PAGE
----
May 28, 2019

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May 28, 2019

Good morning! Here are some of the media stories that are catching our attention today

GateHouse messages are mixed

GateHouse leaders sent out two memos touting their commitment to the company, current successes and future plans after a series of layoffs.

Uneasy times — and mixed messages — continue at GateHouse Media.

On Thursday, the company laid off dozens of journalists across the country, referring to the action as a “small restructuring.”

The following day, CEO Kirk Davis sent a confidential memo to GateHouse employees, acknowledging “sizable reductions,” but touting the company’s “Accelerating Change” initiative.

In the memo, obtained by Poynter, Davis states that:

  • The consumer marketing team has driven a 53% increase in digital subscriptions (year over year) and is showing net growth in paid subscriptions for first time in 10 years.

  • Improved mobile device experiences have resulted in eight consecutive months of year-over-year audience growth.

  • GateHouse has been invited to join Google and Facebook in various programs.

  • The manufacturing team generated “significant” savings by streamlining production and delivery.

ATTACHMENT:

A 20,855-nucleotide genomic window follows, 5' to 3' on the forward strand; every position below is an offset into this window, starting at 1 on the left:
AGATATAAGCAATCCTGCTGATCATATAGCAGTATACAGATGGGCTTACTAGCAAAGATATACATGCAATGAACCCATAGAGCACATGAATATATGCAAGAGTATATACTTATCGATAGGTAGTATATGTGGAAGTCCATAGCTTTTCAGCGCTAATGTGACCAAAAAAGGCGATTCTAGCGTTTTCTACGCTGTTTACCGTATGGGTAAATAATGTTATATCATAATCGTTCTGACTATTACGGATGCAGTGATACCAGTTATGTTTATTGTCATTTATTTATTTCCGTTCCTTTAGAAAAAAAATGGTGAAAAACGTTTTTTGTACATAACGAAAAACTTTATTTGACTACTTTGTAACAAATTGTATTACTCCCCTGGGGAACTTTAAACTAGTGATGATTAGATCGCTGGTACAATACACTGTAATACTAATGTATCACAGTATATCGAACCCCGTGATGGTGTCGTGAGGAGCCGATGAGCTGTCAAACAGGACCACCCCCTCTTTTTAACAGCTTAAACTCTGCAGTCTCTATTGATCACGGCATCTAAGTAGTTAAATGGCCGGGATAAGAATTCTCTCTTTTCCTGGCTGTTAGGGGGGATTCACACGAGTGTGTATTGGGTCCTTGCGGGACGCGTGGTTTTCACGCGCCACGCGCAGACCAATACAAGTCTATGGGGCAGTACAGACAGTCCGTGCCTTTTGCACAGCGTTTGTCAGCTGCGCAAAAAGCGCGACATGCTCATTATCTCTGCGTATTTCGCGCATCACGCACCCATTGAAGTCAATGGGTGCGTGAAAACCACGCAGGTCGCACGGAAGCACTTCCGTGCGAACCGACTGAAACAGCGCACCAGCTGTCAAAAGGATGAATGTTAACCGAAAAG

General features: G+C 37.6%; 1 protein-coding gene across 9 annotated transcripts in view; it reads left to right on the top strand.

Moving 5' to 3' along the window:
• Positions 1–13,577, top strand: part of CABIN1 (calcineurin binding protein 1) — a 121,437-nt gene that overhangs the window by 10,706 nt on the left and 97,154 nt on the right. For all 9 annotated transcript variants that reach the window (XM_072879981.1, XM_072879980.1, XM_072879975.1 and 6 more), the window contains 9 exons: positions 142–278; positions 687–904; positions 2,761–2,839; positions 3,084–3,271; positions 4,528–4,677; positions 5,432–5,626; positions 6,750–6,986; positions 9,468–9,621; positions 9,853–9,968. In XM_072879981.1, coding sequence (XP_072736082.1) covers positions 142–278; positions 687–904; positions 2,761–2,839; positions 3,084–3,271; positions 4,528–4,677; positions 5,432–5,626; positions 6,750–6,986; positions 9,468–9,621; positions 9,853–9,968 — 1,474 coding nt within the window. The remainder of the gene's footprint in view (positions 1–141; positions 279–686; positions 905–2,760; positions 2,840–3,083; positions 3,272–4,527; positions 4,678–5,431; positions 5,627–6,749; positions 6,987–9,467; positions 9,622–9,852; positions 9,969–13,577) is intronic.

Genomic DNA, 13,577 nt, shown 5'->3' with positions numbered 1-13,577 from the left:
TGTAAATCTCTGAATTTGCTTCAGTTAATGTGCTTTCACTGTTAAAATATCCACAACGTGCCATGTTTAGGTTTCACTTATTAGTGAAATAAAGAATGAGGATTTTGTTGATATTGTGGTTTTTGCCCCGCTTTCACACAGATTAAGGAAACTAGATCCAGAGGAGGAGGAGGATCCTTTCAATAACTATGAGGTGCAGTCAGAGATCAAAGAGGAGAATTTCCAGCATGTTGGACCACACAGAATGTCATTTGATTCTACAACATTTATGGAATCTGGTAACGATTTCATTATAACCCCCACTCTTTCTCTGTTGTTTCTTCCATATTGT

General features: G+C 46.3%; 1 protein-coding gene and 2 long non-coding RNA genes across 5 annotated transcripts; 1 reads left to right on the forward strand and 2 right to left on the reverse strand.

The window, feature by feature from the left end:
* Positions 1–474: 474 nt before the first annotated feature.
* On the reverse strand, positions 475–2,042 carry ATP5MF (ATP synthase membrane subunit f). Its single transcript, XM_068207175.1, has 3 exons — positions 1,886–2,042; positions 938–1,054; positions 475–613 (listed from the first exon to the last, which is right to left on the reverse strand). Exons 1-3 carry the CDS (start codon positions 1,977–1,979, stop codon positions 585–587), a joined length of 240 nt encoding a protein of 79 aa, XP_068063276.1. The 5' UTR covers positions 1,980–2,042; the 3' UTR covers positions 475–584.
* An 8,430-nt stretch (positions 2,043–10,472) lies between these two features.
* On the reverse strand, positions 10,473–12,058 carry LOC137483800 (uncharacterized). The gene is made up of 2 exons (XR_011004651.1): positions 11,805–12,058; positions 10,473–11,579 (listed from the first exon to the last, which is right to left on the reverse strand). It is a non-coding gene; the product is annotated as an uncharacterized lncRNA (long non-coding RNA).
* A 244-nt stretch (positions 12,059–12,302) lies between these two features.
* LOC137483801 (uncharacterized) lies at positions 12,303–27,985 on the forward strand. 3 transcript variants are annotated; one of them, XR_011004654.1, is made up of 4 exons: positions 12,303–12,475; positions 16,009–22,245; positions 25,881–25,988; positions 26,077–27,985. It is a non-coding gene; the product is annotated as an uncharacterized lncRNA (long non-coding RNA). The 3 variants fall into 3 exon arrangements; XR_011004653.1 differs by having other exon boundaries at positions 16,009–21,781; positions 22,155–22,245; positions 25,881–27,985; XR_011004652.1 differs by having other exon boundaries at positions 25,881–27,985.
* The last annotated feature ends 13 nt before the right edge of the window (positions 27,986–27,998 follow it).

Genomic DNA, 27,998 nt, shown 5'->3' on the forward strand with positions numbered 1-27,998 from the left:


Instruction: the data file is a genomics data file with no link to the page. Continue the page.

In acknowledging the layoffs, Davis wrote:

“I don’t take these reductions lightly; many committed colleagues, who played important roles in our company, were impacted. A painful reality is that difficult decisions must be made to enable the company to invest in its future. Let me be clear — local journalism and community leadership remain core to our growth plan. I believe that will be clear as I share the exciting developments taking place within our news organization.”

Davis announced other plans for 2019, such as:

  • Expanding the consumer marketing agency.

  • Investing in data science and digital product development to better understand readers and advertisers.

  • Building a native content team.

  • Adding sales engineers.

  • Launching a central call center in Oklahoma City to better reach small businesses throughout the country with its “attractive suite of digital products.”

  • Improving print facilities.

Shortly after Davis’ memo, Mike Reed — CEO of GateHouse’s parent company, New Media Investment Group — sent his own memo, also acquired by Poynter. Reed criticized a Business Insider story about the layoffs as “misleading.” Reed said:

“The notion that our Company or me personally does not care about its employees, its content, or its communities is just dead wrong.

“Nothing is more important to our future than preserving high quality local journalism. The importance of each and every employee and colleague of ours in this company cannot be emphasized enough. The action taken yesterday was not considered lightly, but in fact was a grueling, long term review. And while it was extremely painful, it will give us resources to invest in doing more, not less, quality local journalism and investigative journalism. The cornerstone to our company is our employees and strong local journalism. I cannot understate how important both of those are to me personally, and to our company’s mission. The actions taken yesterday give us a better path.”

Surprise guests

Student journalists who covered the Parkland, Florida, school shooting will be honored at today’s Pulitzer Prize luncheon.